Psychology has brought many ideas to financial analysis, but two that stand out are confirmation bias and myopic loss aversion. Confirmation bias is the tendency to find or accept only research that mainly supports an existing thesis. “The more often one looks at a financial account, the more likely one is to see a loss and, since losses bother us more than gains, they spur turnover.” This is called myopic loss aversion. Combatting these two tendencies is important for investors and their advisors to do, especially in volatile times.
A year removed from the Russian invasion of Ukraine and three years from the start of the Covid-19 pandemic, supply chain disruptions and bottlenecks have eased, remote working is on the decline, travel and entertainment businesses are seeing a strong recovery, consumer spending is steady, and inflation is beginning to come down—a return to some sense of normalcy. The equity markets have been aligned with the recovery and, perhaps hoping for a soft landing, have come back strongly for the past two quarters. Investors returned to growth stocks in Q1 following a surge by value stocks in Q4, providing a remarkably balanced positive swing to equity portfolios over the past six months.
Where does federal tax revenue come from? For all the talk about corporations and individuals paying their fair share and estate and gift taxes being important, it is probably a surprise that the Congressional Joint Committee on Taxation estimates that for 2022, corporate taxes will make up 8% and estate and gift taxes will make up less than 1% of total federal revenue. As those who follow these debates will know, our international competition taxes corporate income at rates less than we do and the creation of aggregate wealth taxes in Europe has been reversed, so we’re unlikely to raise our corporate tax burden or estate tax burden, unless suicidal.
Is wealth creation possible amidst irony? We certainly hope so, because the financial world seems intent on placing itself in ironic situations. The business phrase that “you don’t know if you have a great company until it has gone through a near-death experience” is attributed to Jack Welch a former CEO of General Electric Company (GE). The financial crisis of 2008 put GE, which by then had moved from being an industrial company to being a financial company, into a near-death experience. The irony is that the experience is dismantling GE, not strengthening it. The financial arm left long ago. The health care arm left recently. The power sector arm will leave soon, and GE will become its aviation arm.
Rising inflation and rising interest rates were the primary reasons the S&P 500 Index returned -18.1% and the iShares Core US Aggregate Bond ETF returned -13.0% for 2022. Fortunately, inflation now seems to be dissipating. Stocks already reflect some of the good news, returning +7.6% in the fourth quarter while bonds returned +1.6% (bond yields fall when bond prices rise). The bull case for 2023 depends largely on whether the Fed “pivots” changing from tightening to easing monetary policy—but in the meantime a recession still looks probable.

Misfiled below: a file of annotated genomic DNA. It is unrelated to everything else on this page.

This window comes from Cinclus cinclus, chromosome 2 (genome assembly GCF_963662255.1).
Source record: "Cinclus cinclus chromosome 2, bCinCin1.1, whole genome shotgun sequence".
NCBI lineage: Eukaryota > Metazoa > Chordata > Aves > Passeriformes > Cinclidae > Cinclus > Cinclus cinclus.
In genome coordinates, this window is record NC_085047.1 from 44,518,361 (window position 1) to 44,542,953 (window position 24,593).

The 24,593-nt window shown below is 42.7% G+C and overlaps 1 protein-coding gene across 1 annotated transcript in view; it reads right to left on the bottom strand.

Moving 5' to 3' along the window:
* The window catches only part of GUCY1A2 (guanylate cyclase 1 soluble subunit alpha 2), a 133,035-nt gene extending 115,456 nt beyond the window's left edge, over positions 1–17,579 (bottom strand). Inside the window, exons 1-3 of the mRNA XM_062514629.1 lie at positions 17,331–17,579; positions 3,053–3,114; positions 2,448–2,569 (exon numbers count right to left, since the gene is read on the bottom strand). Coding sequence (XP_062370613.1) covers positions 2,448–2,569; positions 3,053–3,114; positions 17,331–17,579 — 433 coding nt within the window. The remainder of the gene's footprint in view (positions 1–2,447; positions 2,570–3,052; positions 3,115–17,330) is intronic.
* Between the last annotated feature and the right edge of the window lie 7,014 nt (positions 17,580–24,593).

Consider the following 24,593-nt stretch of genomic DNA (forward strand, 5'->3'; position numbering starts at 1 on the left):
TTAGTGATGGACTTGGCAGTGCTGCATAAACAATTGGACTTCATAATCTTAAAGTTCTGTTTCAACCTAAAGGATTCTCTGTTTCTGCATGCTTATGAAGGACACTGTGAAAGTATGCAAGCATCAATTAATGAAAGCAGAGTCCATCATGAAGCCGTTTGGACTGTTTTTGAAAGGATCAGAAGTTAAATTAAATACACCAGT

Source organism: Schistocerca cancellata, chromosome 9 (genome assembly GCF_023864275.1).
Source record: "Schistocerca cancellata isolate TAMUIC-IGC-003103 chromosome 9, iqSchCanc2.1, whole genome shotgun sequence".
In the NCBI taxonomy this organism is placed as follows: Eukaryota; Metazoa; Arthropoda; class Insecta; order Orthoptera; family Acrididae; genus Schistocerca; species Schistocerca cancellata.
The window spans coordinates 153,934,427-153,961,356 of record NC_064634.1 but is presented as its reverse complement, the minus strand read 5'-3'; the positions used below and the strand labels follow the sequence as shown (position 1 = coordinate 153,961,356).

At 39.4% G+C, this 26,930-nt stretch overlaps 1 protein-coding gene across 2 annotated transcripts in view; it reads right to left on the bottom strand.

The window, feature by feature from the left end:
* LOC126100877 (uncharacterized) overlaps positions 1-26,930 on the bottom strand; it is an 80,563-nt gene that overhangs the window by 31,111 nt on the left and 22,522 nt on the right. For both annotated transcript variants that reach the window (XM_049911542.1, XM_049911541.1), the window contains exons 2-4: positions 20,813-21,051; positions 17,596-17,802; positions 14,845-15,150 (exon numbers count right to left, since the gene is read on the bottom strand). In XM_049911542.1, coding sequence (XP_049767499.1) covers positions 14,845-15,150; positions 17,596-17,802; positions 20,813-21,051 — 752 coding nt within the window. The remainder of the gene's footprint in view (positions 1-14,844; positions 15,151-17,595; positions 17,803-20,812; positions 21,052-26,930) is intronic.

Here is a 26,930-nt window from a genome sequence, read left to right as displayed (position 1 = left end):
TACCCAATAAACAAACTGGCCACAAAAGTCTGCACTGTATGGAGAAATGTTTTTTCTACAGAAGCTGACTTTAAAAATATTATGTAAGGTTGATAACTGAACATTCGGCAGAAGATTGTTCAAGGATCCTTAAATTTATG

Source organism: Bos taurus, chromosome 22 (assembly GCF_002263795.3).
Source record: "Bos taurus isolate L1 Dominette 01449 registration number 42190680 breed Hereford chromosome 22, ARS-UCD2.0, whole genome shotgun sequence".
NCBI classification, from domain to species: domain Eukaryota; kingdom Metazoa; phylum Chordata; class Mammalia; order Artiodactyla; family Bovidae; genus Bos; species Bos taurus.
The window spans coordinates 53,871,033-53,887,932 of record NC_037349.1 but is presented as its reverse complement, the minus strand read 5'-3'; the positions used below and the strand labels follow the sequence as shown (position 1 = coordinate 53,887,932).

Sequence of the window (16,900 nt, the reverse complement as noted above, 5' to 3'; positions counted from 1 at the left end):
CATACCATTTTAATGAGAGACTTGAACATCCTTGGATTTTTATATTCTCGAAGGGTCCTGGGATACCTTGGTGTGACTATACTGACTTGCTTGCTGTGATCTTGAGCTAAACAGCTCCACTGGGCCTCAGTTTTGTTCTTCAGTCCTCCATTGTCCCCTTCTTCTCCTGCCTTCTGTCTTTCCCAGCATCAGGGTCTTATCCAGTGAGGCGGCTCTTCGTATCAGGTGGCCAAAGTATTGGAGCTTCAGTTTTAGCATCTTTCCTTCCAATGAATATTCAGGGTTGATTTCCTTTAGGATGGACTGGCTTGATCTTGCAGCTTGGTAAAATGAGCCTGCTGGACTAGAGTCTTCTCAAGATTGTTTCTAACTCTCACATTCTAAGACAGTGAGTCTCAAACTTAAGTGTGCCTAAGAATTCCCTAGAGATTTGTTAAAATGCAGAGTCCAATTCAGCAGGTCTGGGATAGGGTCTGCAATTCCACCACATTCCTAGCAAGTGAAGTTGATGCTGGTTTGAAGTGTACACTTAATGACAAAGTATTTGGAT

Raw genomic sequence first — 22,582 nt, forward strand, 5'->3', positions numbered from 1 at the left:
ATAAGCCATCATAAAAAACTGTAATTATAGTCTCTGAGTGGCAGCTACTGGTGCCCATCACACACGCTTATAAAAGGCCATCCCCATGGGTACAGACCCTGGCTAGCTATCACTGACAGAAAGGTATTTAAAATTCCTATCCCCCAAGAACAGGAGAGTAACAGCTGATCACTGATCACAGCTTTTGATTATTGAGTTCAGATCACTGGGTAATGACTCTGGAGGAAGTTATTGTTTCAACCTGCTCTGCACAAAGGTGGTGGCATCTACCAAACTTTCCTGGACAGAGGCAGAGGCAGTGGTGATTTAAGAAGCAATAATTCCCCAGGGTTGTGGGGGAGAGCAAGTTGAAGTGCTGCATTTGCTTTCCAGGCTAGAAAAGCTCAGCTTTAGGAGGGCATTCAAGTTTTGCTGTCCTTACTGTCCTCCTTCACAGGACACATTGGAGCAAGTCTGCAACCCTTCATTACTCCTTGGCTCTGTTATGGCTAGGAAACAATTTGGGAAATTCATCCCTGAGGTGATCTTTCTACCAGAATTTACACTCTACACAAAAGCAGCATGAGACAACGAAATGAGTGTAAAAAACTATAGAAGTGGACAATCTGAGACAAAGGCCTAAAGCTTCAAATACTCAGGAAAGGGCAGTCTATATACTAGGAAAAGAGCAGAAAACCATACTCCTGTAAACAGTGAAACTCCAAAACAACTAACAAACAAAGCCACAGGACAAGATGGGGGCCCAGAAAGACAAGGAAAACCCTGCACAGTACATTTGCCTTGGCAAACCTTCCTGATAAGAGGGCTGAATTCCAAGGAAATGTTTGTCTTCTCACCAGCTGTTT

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Where are Americans’ retirement assets? As of June 30, 2022, IRAs were the most popular vehicle, according to data from the Investment Company Institute, with $11.7 trillion. Defined contribution plans—such as 401(k), 403(b) and other plans—hold $9.3 trillion. The time-honored defined benefit plans hold a total of $10.5 trillion, but these are skewed to government plans ($7.3 trillion); private sector plans hold just $3.2 trillion because of the government’s excessive regulation of private defined benefit plans. The surprise is that annuity reserves account for only $2.2 trillion. The grand total is $33.7 trillion worth of assets invested. The pension benefit obligations of defined benefit plans, particularly for government plans, may be more than the assets, meaning they are underfunded.
The major news stories of the day will have an impressive impact on the financial markets: Russia’s war in Ukraine, escalating China versus US competition, and the worldwide effort to control inflation. However, there are minor story lines which may show an investor a path through the turmoil: the put-spread collar, liability-driven investing, and which financial market “rules.”
We are all data dependent and we will all react together. The entire world is data dependent. In this observer’s opinion, the phrase “data dependent” may be the second most commonly used term behind “climate change” today. Federal Reserve policy makers are data dependent. Corporate managements are data dependent, and because security analysts rely on company guidance for the bulk of their revenue and earnings growth forecasts, stock opinions and ratings are data dependent. No wonder there is so much attention and focus on this Fed meeting or that real GDP and unemployment report or what bond yields are doing and whether the curve is inverted or not. It is a large laboratory experiment in large group action and reaction.
The stock market has seen its share of peaks and valleys over the years. The peaks can be a euphoric time with the rapid growth of account market values and the accompanying wealth effect. Conversely, the valleys can have just the opposite effect—both fiscally and mentally. To see your statement market value moving in the wrong direction can bring about a feeling of helplessness. Many people need a certain performance return on their savings to meet daily living expenses or to one day comfortably retire, and the equity market has historically proven to be an effective place to meet the necessary return. We need the good, but would prefer to avoid the bad (risk!). So, how should an investor react to the recent market pullback?